Open science: demolishing barriers in STEM research

One of the greatest barriers to practising science in the developing world is the lack of access to expensive analytical instruments and equipment, some often unheard of by a researcher unless they’ve had the chance to visit a well-equipped lab. This can be a significant problem in clinical labs, where ensuring quality results is critical, and testing can make all the difference between succumbing to an infectious disease and fighting it (1, 2).

Dr. Manu Prakash at Stanford, a physicist whose mission is to improve global health through the use of ultra-affordable devices, introduced the concept of ‘frugal science’. The idea is to go back to the basics: use crude tools and easily accessible materials to design complex devices that preferably don’t need external power to operate, eliminating several of the hurdles that prevent adoption of biomedical devices in resource-poor settings.

It is not easy to innovate without relying on advanced technology at a time where technology is a valuable commodity. But accessibility should be a priority if the tools and the benefits they bring are to reach those in dire need of them. Recognizing the cause of this stark divide between developed and developing countries, researchers are coming forward to develop simple devices to stand as alternatives to expensive, complex equipment. Consider the egg beater centrifuge or bubble wraps for storing liquid samples. At Columbia University, a smartphone dongle was developed for less than $34 to replace laboratory immunoassays, which was successfully tested in Rwandan health centres to detect HIV and syphillis markers in patients’ blood. A microfluidic pump made from latex balloons and stockings could deliver pressures upto 25 kPa, without requiring any power input, all at an astonishing price of $2 (!). For laboratory equipment, open-source designs may be the way forward in driving down the costs of assay systems; the website ‘Lab On The Cheap’ is religiously updated with news about these open-source laboratory hardware. Making these designs openly available would allow researchers and even DIY enthusiasts from any part of the world to not just build the tools they need themselves, but also modify the designs as they see fit, a possibility unimaginable with proprietary technology. In fact, during this pandemic, MIT’s low-cost ventilator design was made publicly available, which supported citizen science efforts to address a critical need. Students at an Afghan school built a ventilator based on those ideas, putting their own spin on it, by utilizing parts sourced from used cars.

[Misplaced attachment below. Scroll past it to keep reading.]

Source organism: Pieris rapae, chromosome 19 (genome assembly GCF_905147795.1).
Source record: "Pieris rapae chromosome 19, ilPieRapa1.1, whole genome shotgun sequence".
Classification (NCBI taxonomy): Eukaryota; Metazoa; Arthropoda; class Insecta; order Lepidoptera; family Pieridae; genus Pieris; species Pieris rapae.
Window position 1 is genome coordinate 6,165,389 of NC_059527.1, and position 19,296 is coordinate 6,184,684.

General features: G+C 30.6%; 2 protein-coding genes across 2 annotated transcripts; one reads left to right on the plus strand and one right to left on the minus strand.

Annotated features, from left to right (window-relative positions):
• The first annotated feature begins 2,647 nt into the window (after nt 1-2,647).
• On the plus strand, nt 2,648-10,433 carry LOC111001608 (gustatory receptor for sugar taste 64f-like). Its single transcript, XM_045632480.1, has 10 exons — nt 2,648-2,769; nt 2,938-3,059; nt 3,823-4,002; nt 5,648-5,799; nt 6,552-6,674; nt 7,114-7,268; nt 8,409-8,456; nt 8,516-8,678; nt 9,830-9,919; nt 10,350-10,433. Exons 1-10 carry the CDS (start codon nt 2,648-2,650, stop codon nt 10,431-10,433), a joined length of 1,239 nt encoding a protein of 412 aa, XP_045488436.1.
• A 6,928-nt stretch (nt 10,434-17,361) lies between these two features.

To address global challenges, a concerted effort is crucial. The onus is on the scientists themselves to make science and scientific solutions more accessible.

References:

  1. Tesfazghi, Merih T. “The Challenges Of Clinical Laboratories In Developing Countries”. Lablogatory, 2017, https://labmedicineblog.com/2017/11/06/the-challenges-of-clinical-laboratories-in-developing-countries/. Accessed 21 Mar 2020.

  2. De Cock, K M et al. “Prevention of mother-to-child HIV transmission in resource-poor countries: translating research into policy and practice.” JAMA vol. 283,9 (2000): 1175-82. doi:10.1001/jama.283.9.1175